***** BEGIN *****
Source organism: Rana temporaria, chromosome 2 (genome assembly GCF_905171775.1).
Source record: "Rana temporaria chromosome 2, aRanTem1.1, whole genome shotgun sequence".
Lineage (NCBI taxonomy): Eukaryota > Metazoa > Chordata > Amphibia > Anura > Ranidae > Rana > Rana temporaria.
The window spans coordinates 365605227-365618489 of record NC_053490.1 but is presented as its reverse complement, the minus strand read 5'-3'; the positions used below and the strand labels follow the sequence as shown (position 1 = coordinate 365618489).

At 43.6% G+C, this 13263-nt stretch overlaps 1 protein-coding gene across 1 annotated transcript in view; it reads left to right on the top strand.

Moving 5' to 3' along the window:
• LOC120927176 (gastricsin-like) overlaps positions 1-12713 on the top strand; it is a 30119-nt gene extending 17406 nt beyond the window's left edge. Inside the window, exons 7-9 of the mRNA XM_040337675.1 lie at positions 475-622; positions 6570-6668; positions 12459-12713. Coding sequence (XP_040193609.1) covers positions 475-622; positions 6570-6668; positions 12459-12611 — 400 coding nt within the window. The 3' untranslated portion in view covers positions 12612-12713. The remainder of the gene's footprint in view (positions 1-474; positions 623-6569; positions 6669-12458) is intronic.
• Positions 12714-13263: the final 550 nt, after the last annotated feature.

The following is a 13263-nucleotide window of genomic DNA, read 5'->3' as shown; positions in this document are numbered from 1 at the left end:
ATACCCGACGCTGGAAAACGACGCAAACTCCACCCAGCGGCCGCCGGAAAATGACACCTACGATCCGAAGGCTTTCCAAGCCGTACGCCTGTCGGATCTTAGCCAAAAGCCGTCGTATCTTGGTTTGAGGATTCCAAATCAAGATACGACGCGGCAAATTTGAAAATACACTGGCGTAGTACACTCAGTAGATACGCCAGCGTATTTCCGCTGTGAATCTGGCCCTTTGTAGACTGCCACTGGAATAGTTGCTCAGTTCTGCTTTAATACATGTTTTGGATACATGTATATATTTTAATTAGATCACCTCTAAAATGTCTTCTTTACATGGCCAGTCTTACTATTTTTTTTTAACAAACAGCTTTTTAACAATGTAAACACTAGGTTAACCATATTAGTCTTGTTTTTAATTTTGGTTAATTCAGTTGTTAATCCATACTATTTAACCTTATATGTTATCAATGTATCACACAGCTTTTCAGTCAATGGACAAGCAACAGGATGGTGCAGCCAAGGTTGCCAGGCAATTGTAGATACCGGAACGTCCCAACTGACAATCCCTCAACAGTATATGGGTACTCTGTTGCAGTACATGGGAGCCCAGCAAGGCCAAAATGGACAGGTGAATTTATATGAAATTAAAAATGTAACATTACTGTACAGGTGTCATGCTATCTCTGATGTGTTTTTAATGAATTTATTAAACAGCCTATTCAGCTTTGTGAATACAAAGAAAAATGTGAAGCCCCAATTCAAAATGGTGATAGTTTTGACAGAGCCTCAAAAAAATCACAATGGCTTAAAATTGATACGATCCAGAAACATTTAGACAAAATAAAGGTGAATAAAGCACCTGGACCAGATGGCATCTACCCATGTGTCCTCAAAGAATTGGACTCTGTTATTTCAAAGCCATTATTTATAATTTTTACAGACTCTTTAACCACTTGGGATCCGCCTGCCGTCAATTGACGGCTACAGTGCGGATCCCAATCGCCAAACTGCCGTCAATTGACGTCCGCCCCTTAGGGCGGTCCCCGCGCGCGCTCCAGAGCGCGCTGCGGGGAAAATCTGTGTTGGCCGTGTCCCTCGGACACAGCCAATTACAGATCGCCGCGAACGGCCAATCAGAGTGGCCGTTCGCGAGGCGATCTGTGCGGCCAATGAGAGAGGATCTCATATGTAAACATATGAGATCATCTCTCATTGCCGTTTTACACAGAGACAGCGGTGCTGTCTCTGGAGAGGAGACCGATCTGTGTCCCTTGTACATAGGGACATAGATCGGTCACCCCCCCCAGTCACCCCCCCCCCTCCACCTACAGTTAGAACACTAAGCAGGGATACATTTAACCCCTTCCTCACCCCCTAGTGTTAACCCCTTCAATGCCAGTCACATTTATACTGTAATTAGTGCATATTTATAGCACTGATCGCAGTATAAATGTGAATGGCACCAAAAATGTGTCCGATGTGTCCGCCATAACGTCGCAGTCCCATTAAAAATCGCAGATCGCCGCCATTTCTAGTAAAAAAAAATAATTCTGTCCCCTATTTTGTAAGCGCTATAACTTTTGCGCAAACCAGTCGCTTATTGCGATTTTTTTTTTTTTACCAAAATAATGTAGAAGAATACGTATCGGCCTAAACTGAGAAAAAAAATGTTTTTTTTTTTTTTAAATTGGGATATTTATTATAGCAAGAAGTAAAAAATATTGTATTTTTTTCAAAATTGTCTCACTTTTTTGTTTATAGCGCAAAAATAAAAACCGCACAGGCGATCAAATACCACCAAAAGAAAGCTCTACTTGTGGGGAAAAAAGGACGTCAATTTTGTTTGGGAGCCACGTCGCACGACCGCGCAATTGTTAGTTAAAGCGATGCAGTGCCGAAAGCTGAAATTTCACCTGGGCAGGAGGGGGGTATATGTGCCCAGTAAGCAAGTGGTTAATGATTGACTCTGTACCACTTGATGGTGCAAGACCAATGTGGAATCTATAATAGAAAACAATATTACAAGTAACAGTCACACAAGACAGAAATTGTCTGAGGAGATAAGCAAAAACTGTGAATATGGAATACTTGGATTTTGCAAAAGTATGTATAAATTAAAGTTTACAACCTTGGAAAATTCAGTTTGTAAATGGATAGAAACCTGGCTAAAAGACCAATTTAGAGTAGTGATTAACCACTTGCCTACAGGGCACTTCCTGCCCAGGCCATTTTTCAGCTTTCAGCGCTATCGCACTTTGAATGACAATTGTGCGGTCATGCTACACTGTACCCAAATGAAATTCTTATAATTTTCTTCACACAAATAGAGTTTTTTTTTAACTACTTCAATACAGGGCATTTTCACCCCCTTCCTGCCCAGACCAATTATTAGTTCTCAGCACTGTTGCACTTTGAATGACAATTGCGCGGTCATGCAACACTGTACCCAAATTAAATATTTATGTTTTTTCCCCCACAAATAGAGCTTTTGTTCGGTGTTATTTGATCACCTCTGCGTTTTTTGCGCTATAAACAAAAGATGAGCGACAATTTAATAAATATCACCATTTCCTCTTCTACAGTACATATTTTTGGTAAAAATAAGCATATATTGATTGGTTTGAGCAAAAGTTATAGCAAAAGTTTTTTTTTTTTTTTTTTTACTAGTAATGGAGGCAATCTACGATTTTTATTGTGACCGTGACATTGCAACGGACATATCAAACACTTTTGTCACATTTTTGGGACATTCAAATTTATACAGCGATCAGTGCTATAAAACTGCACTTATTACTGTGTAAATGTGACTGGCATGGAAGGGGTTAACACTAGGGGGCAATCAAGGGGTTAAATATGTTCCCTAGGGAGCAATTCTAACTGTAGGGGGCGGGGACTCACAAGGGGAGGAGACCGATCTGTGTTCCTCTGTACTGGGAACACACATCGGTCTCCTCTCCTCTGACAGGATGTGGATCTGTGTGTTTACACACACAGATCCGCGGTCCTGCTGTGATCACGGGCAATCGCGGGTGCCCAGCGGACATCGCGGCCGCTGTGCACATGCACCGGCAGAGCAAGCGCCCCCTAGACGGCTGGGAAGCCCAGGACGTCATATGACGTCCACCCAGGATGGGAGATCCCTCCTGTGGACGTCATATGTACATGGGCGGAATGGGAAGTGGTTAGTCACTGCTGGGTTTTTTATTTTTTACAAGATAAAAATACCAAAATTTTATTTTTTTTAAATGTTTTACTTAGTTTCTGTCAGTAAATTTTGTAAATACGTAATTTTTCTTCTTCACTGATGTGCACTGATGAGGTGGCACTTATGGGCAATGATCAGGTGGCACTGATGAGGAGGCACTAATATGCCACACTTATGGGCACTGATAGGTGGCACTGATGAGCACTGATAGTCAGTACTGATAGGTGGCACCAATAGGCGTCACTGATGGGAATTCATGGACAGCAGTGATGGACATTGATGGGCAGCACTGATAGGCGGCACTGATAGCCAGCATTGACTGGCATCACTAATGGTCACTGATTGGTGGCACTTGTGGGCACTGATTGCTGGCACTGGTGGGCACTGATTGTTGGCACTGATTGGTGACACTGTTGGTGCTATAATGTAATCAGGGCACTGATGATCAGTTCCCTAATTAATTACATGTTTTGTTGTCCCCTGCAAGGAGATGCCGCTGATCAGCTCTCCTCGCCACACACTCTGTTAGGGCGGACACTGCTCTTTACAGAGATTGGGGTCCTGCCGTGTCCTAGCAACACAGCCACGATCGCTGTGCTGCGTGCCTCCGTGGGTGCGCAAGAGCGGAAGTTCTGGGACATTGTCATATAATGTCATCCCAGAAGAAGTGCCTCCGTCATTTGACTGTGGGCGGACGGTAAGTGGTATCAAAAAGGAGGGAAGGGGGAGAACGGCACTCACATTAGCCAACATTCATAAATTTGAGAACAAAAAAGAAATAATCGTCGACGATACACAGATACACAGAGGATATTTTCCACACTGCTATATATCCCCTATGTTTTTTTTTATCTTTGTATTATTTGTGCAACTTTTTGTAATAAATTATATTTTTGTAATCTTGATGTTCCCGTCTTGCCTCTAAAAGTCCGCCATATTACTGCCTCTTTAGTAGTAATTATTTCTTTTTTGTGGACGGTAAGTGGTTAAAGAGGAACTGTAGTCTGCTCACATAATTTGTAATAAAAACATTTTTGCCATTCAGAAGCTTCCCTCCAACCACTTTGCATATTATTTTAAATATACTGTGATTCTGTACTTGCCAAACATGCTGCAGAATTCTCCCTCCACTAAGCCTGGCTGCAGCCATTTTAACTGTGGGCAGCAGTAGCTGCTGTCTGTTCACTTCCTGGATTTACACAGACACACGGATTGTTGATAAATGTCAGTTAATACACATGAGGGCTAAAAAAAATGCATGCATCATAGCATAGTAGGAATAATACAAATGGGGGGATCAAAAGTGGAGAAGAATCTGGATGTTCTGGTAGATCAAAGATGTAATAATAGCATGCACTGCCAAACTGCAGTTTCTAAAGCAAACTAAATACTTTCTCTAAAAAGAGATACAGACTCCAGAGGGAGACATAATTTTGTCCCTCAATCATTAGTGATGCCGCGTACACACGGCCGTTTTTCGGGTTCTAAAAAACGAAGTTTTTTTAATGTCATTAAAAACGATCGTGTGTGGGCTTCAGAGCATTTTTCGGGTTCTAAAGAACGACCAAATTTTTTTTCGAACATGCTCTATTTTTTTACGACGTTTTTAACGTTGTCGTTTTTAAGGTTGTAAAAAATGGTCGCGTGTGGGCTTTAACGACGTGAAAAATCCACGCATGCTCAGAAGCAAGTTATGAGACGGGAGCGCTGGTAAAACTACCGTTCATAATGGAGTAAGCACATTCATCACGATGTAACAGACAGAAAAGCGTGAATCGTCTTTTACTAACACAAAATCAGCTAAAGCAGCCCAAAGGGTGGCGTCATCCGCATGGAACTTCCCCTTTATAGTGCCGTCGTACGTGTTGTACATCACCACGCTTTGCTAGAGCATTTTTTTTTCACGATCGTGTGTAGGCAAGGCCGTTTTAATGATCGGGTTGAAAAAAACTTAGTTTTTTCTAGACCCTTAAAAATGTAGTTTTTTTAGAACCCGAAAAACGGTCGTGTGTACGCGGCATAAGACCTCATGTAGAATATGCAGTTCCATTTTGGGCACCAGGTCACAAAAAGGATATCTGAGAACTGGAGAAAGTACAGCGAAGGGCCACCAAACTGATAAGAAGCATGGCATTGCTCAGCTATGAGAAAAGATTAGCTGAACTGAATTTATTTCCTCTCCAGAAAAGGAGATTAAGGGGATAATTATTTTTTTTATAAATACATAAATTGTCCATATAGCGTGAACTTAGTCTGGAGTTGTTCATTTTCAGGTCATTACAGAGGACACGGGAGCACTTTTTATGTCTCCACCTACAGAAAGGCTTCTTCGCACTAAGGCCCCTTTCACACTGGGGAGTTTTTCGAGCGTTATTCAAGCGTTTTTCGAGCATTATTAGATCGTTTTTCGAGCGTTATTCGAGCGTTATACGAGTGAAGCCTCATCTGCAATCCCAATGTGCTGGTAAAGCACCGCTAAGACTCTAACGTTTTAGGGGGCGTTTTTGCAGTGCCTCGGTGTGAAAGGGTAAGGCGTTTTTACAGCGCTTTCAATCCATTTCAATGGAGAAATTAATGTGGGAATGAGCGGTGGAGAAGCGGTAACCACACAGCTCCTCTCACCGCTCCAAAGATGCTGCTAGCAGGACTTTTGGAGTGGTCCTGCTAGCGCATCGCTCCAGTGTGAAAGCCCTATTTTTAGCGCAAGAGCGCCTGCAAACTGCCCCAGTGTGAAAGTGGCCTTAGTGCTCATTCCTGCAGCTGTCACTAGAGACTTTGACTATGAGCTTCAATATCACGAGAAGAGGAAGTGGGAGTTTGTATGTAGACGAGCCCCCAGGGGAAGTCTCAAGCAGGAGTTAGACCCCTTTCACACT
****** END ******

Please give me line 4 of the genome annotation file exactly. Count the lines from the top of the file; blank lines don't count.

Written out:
The window spans coordinates 365605227-365618489 of record NC_053490.1 but is presented as its reverse complement, the minus strand read 5'-3'; the positions used below and the strand labels follow the sequence as shown (position 1 = coordinate 365618489).